Widespread disruption is expected across France on Tuesday (March 28) as opponents of the government’s pension reforms launch a tenth nationwide strike.
Up to 900,000 are expected to hit the streets to protest, reports FranceInfo.
The industrial action is set to hit the trains, planes and ports in particular. Blockades at refineries are still causing petrol shortages in some parts of the country.
French rail operator SNCF expects traffic to be “severely disrupted”.
It says just three-in-five TGV INOUI and OUIGO services will be running. For regional TER trains, it will be one-in-two that are operational.
Paris regional transport authority RATP paints a similar picture in the French capital, with metro and RER services badly impacted.
On international routes, Eurostar has - so far - cancelled two trains between London and Paris.
“The full impact of the strike will only be known nearer the time,” the company said. “We will do everything we can to prevent additional cancellations.”
Meanwhile, TGV Lyria has scrapped four services between the French capital and Geneva.
Air travellers have been warned to expect services to be cancelled or delayed over the coming days.
Flights into and out of Paris-Orly, Marseille-Provence, Bordeaux, and Toulouse airpots will be disrupted until at least Thursday (March 30), according to airport authority la Direction générale de l’aviation civile (DGAC).
It advised passengers to delay their journey if possible and check with their airline before travelling.
#Perturbations | Mouvement social national interprofessionnel des 28 et 29 mars 2023. pic.twitter.com/0buklvMtw6— Direction générale de l'aviation civile (@DGAC) March 24, 2023
Other services across Europe, especially those that fly over French airspace, may also be affected.
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The port union La Fédération Nationale des Ports and Docks has announced a ninth day of strikes, with an “increase in action” from March 27, and 24 hours of strike action from March 28.
In its call to strike, it claimed that the president is “arrogant”, “answers [only] to the finance sector and the needs of the city”, and the use of article 49.3 to pass the pension reform bill is “a denial of democracy”.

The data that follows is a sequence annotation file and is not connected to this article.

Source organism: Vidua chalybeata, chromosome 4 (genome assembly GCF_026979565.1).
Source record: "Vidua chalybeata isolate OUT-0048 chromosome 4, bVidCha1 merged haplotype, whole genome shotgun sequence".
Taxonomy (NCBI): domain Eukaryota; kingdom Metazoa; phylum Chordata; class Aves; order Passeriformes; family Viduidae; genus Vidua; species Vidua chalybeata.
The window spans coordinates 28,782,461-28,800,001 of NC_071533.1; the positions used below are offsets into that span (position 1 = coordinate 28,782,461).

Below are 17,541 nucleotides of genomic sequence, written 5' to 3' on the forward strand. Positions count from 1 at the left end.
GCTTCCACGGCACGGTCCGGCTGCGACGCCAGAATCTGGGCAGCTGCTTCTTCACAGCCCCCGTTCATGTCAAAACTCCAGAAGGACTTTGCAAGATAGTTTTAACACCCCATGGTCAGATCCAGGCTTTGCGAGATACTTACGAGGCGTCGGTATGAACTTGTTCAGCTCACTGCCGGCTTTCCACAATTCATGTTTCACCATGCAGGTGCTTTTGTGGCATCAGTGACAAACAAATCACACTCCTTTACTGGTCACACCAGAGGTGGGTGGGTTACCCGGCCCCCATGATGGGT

The union is calling for continued action to “achieve the overturning of the law”. It is set to hold another meeting on March 29 at 09:00, to decide on future actions after March 28.
Petrol, rubbish and museums
Blockades at fuel refineries and depots are also continuing across the country, including in TotalEnergies sites. A similar situation is unfolding at waste incinerators, including in Ivry-sur-Seine (Val-de-Marne), Romainville (Seine-Saint-Denis), and Issy-les-Moulineaux, where workers are protesting outside.
Some clashes have been reported between protesters and police at the rubbish tip in Romainville.
The Louvre gallery in Paris was closed on Monday after museum staff went on strike. It is unclear whether workers will continue their strike on Tuesday.
Read more: Nearly one-in-five French petrol stations suffering fuel shortages
Read more: Petrol workers requisitioned in France as shortages begin to bite
It comes as Prime Minister Élisabeth Borne has attempted to calm tensions over the pension reform and the way it was passed, by stating that the use of article 49.3 will now be restricted to budgetary bills only.
The government used article 49.3 to push through the bill without a vote, and narrowly survived two votes of no confidence afterwards, including one by just nine votes.
Read more: French PM survives two no-confidence votes over pension reforms
Read more: Fury as French PM forces through pension reforms without a vote
Ms Borne announced: “Since the start of the legislature, 11 legal projects have been definitively adopted, as have 12 legal bills. Of these, we have used 49.3 on three bills only.”
Yet, she stated: “I am making it so that in the future, there will be no 49.3 except for financial bills.”
She said in an interview with AFP that she was “available” to meet union leaders and that she wanted to “find a good path” forwards.
he is set to hold meetings this week with parliamentary groups and political parties, including representatives from the opposition, with a view to “appeasing the country” and “holding dialogue with all involved parties”.
Ms Borne is also meeting with President Macron today (March 27) at the Elysée, including with presidents of parliamentary groups, to discuss ways forward.
She said: “I have two objectives: To appease the country in the face of these tensions, and to improve our responses to the public’s expectations.”